Heading into Wednesday's short program, Russian Julia Lipnitskaia - the breakout star of the team competition - was one of the favourites to win gold in women's figure skating.
Although a fall saw her dip to fifth entering the free skate, there's no doubting that the 15-year-old approached the challenge with uncommon poise and intensity. She came in focused and determined.
And, like any great athlete, she prepared for competition by receiving a vigorous ear rub.
Yes, Lipnitskaia never ventures onto the ice until she has received an ear rub from her coach:
Julia Lipnitskaia gets a good old-fashioned ear rub (NBC screen grab)
And here's a clip, courtesy of somebody on Vine:
You can see a similar rub in this photo of another Russian star, for example.
The ear rubs have got fans chatting on social media:
Anyone else fascinated w the Russian skater Yulia Lipnitskaya having her ears rubbed? What does it do? #Sochi2014 secrets
— Audra Wise (@WiseAudra) February 20, 2014
I want someone to massage my ears the way Russian figure skater Yulia Lipnitskaya's mom did! #Sochi2014
— Olivia Danylko (@OliviaDanylko) February 20, 2014
How much money does that lady make rubbing the Russian skater's ears? Is that her only job? Does she do it for others? #Olympics2014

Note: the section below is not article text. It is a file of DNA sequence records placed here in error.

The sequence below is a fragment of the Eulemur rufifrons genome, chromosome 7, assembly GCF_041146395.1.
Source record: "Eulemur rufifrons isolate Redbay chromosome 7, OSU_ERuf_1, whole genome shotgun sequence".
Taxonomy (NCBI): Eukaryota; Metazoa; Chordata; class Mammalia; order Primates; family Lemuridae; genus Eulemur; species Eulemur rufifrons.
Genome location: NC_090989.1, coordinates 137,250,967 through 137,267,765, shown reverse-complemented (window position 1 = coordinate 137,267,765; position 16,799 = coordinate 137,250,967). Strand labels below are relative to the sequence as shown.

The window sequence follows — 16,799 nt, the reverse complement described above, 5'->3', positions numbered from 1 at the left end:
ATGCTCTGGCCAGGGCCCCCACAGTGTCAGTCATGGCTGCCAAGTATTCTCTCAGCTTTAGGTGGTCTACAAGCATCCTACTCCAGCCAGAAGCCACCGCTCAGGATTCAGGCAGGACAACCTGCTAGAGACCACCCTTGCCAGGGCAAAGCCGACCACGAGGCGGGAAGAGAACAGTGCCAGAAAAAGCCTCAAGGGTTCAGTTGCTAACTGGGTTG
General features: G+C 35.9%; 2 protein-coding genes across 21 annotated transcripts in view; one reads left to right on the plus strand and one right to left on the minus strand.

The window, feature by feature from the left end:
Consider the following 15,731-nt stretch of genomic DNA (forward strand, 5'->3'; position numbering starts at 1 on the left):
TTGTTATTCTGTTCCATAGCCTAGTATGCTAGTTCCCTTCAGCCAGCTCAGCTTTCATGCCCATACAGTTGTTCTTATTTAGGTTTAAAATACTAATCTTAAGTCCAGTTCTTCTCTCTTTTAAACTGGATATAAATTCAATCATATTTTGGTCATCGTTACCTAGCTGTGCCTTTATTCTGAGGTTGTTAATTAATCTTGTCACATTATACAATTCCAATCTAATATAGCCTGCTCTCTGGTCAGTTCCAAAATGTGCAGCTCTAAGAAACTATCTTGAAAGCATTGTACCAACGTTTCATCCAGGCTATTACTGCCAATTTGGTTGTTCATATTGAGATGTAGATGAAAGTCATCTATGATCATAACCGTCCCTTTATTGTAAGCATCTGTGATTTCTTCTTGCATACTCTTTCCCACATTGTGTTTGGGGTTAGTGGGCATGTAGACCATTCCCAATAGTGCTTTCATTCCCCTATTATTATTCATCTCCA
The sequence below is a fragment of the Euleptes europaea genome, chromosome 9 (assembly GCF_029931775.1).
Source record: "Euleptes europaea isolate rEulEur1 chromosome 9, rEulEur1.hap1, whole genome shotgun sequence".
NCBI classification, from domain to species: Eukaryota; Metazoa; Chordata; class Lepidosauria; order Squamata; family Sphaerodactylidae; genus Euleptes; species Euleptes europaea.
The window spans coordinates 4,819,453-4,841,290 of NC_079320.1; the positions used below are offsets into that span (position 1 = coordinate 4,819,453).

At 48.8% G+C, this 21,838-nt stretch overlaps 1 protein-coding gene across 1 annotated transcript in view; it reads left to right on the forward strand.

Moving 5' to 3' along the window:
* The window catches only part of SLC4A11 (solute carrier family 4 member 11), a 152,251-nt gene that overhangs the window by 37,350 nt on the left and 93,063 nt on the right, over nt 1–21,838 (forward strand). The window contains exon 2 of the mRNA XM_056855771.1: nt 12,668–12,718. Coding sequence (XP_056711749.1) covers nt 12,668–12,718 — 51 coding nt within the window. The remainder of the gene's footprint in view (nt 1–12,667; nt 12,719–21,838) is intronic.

— Dana Casadei (@danacas1101) February 20, 2014
As odd as it might seem, it's actually a fairly standard practice in Russia. Coaches will often rub the ears of their athletes, supposedly because it keeps them calm and relaxed.
Those readers who've had professional massages in the past might notice it as well. It's a common technique to hit pressure points and reduce stress.
This particular rub, sadly, did not help Lipnitskaia put herself into position to win gold. Lipnitskaia has a long way to go to reach the podium considering she's 3.4 points behind Gracie Gold, the 18-year-old American in fourth place.
It's anyone's guess as to how well these ear rubs actually work, but it's not totally nuts considering that many athletes all over the world have much weirder superstitions and pre-game routines.
If Lipnitskaia and other Russian athletes think it works, then it probably does. The placebo effect can be a wonderful thing.
Eric Freeman, Yahoo!
- Sports & Recreation